|A vigorous 33-year-old professional, you have just been diagnosed with Parkinson's disease, a degenerative disease that is likely to cripple you within 15 years. You may lose the ability to walk, to button your shirt, to use the bathroom. Drugs can sometimes help, but there is no cure.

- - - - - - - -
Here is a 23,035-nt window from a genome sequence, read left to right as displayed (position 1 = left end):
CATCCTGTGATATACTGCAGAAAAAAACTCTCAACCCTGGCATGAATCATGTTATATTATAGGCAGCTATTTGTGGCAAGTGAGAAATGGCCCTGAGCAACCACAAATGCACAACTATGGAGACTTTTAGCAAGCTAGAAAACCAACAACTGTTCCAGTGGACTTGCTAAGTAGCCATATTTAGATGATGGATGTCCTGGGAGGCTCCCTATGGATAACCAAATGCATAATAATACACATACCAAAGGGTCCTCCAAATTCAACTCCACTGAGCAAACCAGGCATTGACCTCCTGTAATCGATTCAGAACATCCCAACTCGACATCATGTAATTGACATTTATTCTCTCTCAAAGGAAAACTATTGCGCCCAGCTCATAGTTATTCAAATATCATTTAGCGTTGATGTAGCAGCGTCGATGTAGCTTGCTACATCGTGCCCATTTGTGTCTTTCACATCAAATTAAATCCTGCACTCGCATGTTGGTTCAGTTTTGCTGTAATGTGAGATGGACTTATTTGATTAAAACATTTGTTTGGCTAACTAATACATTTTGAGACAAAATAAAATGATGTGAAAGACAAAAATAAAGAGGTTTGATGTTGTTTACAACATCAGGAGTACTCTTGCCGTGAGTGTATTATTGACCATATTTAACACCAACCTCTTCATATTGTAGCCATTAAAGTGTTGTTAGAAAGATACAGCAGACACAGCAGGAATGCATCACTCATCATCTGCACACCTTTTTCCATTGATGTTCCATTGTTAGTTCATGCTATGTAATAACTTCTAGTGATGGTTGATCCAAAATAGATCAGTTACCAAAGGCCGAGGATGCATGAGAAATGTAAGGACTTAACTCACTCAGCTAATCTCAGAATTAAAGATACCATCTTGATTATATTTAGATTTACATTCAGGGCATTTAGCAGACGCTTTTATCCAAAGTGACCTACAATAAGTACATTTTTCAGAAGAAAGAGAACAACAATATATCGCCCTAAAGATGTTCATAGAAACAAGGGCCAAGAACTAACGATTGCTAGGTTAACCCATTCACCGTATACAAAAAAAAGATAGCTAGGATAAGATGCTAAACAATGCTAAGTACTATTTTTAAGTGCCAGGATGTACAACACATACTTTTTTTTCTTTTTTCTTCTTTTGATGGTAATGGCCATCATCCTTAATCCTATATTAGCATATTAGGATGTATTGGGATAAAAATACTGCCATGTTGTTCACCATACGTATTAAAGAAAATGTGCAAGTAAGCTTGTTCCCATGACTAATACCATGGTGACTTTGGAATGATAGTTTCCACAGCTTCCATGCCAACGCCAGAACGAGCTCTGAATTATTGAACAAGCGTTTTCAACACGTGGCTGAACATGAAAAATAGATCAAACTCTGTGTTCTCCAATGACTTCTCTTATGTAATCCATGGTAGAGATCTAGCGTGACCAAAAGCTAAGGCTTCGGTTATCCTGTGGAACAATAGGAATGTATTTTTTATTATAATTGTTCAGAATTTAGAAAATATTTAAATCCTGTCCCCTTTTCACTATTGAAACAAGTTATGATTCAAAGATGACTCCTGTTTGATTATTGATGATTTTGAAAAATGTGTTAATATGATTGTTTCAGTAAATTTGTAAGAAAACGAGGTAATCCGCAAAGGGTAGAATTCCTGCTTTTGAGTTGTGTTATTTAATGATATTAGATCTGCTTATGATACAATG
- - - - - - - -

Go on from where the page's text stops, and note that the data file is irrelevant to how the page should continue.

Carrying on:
Your doctor tells you about an experimental treatment in which genetically modified cells from a pig are used to replace your dying brain cells. It's called xenotransplantation (from the Greek root "xeno," meaning "foreign"), and you are familiar with it because your wife is a physician. Your doctor suggests you try it, in part because she has nothing else to offer you.